Grand Pré National Historic Site of Canada

The Deportation

Through this difficult period, most Acadians adhered to the policy of neutrality, which had been recognized by the Nova Scotia authorities in a qualified oath of allegiance sworn before Governor Philipps in 1729 and 1730. In 1755, on the eve of the Seven Year War, the acting governor and the Council of Nova Scotia decided to force the Acadians to take the standard unqualified oath, and, if they refused, to deport them. The Acadian representatives did refuse.

Stain glass window depicting the Deportation of the Acadians of 1755 in the commemorative church at Grand-Pré.
Stain glass window depicting the Deportation of the Acadians of 1755 in the commemorative church at Grand-Pré.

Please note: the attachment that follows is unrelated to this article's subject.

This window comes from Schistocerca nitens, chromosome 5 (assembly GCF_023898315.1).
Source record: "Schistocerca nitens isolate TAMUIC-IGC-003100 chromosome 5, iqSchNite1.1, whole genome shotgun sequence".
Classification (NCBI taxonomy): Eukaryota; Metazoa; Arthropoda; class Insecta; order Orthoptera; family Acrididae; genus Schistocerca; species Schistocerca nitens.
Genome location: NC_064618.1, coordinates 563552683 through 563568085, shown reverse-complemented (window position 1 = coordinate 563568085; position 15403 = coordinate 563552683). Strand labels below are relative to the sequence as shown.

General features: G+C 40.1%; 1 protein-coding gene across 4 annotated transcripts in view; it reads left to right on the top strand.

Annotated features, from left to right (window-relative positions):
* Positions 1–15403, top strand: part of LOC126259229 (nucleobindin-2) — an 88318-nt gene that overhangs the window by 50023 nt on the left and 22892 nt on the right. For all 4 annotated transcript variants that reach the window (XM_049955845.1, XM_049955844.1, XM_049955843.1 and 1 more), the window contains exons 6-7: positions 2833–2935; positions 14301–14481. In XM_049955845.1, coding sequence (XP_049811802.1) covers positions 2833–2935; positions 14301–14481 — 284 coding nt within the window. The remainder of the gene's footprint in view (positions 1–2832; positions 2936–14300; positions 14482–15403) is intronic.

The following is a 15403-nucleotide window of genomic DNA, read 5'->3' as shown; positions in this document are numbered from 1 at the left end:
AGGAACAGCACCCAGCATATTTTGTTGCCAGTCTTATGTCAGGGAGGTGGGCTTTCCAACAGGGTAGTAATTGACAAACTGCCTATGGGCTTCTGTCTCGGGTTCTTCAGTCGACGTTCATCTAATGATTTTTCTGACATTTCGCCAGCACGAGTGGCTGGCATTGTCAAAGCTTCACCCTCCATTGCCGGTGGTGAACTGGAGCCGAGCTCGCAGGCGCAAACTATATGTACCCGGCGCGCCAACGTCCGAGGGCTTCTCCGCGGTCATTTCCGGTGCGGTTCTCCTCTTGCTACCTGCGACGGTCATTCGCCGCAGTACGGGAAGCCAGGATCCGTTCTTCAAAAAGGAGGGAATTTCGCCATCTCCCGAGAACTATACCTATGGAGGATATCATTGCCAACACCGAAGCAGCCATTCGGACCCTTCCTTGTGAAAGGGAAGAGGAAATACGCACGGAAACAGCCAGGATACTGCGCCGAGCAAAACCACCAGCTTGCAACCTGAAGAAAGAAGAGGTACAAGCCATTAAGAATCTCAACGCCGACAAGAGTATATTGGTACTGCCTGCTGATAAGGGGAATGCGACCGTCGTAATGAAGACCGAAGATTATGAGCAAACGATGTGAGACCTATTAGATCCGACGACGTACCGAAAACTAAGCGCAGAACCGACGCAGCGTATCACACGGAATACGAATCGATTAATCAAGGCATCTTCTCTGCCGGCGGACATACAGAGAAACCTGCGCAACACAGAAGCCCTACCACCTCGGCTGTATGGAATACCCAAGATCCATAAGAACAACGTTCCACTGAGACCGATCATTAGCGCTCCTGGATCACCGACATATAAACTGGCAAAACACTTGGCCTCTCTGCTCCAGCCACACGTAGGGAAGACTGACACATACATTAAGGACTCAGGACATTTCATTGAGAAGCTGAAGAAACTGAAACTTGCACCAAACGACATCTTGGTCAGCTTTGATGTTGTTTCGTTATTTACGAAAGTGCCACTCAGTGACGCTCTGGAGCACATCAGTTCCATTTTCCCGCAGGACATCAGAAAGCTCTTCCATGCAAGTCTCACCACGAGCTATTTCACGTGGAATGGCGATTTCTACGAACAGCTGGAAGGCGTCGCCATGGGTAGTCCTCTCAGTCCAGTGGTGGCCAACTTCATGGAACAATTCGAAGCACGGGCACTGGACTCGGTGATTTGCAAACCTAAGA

© François Gaudet, 2000

Lieutenant-Colonel John Winslow from New England was placed in charge of the Deportation from the area of Les Mines. In all, some 2,200 Acadian men, women and children were deported from Les Mines, about a third of the nearly 6,000 Acadians deported from Nova Scotia in 1755.

In 1764, the British authorities finally permitted Acadians to return to Nova Scotia. Their former lands, however, had been settled by New England Planters in the intervening years. Acadians were forced to settle elsewhere in Nova Scotia, New Brunswick, Prince Edward Island and Québec.